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Misc, People

John Farrell

Recently I had a chance to visit John Farrell Auto Parts at his shop on Long Island, NY.  I have known of John for many years as a go to source for hard to find parts for the Jaguar E-Type.  What I found there in his shop is both fascinating and a tribute to a genuine American craftsman and entrepreneur.  First, to get a gist of what John provides to the E-Type restoration craft, I will quote from his website bio:

As owner of John Farrell Auto Parts I’ve been involved with supplying a full line of new, used and high quality reproduction Jaguar E-Type parts for about 35 years. I now manufacture about 450 high quality reproduction parts for Jaguar XKE’s and other models here in the states. 

The pieces include many parts that were not available from other sources, or the quality and/or demand did not make them practical to produce.  I make most of my own tooling and die/punch sets in house and can produce small quantities and keep the cost to a minimum while maintaining the use of high quality materials and workmanship.  Other pieces were available from sources not of the high quality I felt my customers could appreciate as the fit, materials and the quality fell short of what we would expect to install on our cars!  I make every effort to use the correct materials and in almost all cases I copy from only original Jaguar part samples. I do not change any details from the original pieces.  Most pieces are plated in clear zinc or primed.

I’m always open to your suggestions to manufacture items that are no longer available.

It sounds simple enough.  John manufactures about 450 high quality reproduction parts.  But I had no idea how that really happens!  John regaled me for several hours with his story.   Stay tuned and learn about a master craftsman.

John Farrell

John Farrell

John told me about the tough old times of E-Type restoration.  That period when they were no longer the hot new car and yet to be recognized as a design icon.  Parts were becoming difficult to obtain through the dealership network as Jaguar moved on to newer models.  John and a friend decided, through desperation, to travel to England and see what they could turn up.  They scoured the auto jumbles and contacted dealerships to see what they could obtain.  In many cases they were able to obtain NOS (new old stock) parts for pennies on the dollar.  They brought these parts back to the US and sold them at places like Hersey for dimes on the dollar.  The seed for a way to make a small profit in the Jaguar restoration parts business was sown.  John told me that eventually other folks saw how this worked and started to compete for the few remaining parts.  Prices started to rise and it was no longer cost effective for John to travel to the UK.  So he decided to take the next step and become a manufacturer.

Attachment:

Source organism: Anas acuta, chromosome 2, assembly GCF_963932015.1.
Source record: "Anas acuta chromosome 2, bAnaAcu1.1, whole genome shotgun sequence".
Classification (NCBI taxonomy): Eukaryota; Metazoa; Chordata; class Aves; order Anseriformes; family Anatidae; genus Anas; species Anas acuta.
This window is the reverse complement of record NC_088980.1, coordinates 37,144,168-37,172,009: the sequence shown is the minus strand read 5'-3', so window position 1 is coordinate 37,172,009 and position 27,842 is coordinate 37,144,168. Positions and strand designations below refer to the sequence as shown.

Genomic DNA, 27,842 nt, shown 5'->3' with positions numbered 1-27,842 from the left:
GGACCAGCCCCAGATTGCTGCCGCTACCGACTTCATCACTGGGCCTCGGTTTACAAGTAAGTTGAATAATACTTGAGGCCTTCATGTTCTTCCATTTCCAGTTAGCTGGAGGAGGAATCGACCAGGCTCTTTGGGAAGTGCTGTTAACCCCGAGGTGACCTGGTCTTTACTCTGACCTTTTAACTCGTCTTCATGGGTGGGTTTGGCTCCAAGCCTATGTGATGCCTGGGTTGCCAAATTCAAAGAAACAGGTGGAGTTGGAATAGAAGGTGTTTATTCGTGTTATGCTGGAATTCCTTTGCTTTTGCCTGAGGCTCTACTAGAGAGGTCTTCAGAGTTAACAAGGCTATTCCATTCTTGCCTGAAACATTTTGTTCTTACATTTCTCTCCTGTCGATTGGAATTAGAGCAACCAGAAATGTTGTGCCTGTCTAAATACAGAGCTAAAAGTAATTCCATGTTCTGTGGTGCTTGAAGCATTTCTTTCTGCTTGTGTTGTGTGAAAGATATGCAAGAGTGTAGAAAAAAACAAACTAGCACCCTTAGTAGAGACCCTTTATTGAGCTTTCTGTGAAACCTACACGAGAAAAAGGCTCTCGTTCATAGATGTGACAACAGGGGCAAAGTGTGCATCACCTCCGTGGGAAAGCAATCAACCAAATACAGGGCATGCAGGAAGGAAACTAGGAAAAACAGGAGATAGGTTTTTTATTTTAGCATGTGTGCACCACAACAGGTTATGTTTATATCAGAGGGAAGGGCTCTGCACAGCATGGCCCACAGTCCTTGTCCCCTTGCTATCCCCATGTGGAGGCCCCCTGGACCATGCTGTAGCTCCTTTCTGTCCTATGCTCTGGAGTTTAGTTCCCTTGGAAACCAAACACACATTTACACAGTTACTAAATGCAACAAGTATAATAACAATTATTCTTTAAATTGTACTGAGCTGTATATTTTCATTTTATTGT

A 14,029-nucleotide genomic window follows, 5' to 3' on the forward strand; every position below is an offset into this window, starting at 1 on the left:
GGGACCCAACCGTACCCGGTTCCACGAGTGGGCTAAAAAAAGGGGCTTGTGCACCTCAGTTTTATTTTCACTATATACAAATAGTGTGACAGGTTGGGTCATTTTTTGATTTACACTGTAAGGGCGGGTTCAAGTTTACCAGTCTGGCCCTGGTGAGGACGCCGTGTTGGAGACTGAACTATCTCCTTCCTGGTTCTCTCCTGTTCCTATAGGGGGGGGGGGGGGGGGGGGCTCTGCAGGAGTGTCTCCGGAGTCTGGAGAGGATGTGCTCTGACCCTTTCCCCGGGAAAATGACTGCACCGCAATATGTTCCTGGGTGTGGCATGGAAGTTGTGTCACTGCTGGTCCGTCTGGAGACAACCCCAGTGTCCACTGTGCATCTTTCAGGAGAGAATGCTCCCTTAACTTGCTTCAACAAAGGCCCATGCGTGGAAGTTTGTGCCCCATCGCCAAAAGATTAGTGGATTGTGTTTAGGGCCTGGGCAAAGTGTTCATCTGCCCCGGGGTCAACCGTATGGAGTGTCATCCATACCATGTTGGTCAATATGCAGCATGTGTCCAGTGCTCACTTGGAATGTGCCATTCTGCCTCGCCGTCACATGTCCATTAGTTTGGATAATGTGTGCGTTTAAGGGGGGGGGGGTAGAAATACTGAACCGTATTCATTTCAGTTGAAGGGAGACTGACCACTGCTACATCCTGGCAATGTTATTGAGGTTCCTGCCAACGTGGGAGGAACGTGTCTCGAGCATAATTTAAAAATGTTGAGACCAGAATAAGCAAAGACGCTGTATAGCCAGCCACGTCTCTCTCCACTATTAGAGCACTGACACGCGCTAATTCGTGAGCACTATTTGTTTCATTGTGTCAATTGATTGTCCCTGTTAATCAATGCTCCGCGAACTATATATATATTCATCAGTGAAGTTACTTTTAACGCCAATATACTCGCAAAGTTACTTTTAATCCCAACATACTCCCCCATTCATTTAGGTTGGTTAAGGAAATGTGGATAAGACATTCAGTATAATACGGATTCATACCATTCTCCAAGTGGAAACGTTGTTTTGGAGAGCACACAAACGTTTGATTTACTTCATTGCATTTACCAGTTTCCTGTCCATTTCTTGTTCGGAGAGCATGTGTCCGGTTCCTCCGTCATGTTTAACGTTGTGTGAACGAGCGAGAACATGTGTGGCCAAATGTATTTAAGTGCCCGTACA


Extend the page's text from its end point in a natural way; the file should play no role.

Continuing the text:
John started out with simple components.  The following sequence of photos shows how he built a simple fixture to bend up a brake cylinder crossover pipe.

John starts with a straight pipe with the flares and fittings added at both ends.

John starts with a straight pipe with the flares and fittings added at both ends.

A fixture holds the pipe and applies a bend at just the right spot.

A fixture holds the pipe and applies a bend at just the right spot.

More bends are added.

More bends are added.

Presto!  A brake line is fabricated.

Presto! A brake line is fabricated.

John is also well known for his stainless steel brake caliper cylinders.  John’s locale on Long Island has many machine shops who can handle the higher volume piecework such as turning these parts on a lathe.  So when he can, John let’s out this type of work to local shops.

Stainless steel brake caliper cylinder.

Stainless steel brake caliper cylinder.

Have you heard that E-Types are prone to rust?  Many restorers are faced with panel repair to get their E-Type body shells back in a fit condition.  John developed an ingenious “small is beautiful” approach to fabricating small replacement panels.  He makes a male and a female die.  A flat piece of sheet metal is placed between the dies.  John’s 20 ton air operated hydraulic press is used to force the 2 dies together.  What emerges is a perfect panel, the same every time.  Think of a waffle maker and you’ll understand the concept.   The following sequence of photos shows how he makes up the panel at the end of the footwell.

The lower piece with the yellow highlights is the male die.  Above it John holds the female die.

The lower piece with the yellow highlights is the male die. Above it is the female die. John holds the finished plate.

John poses with his hydraulic press.

John poses with his hydraulic press.

The finished products.

The finished products.  The captive nut plate is welded on.

Another item formed in the hydraulic press.

Another item formed in the hydraulic press.  The male and female molds are visible in the background.

 

John's wall of patterns.

John’s wall of patterns.

 

John inspects part of his vast array of parts.

John inspects part of his vast array of parts.

As you can see, John is no spring chicken.  But he told me that he loves his job and looks forward to coming in to work every day.  As you might expect, he spends a fair amount of time on the phone.  I have always found John to be easy to talk to and he is always helpful with a tip or suggestion.  My time at his shop flew by.  I found his work to be thoroughly fascinating.  So if you ever find yourself in West Babylon, NY be sure and stop in to say hi to John.  While you’re there, you’ll probably find more than a few hard to find items that you have been looking for.

 

 

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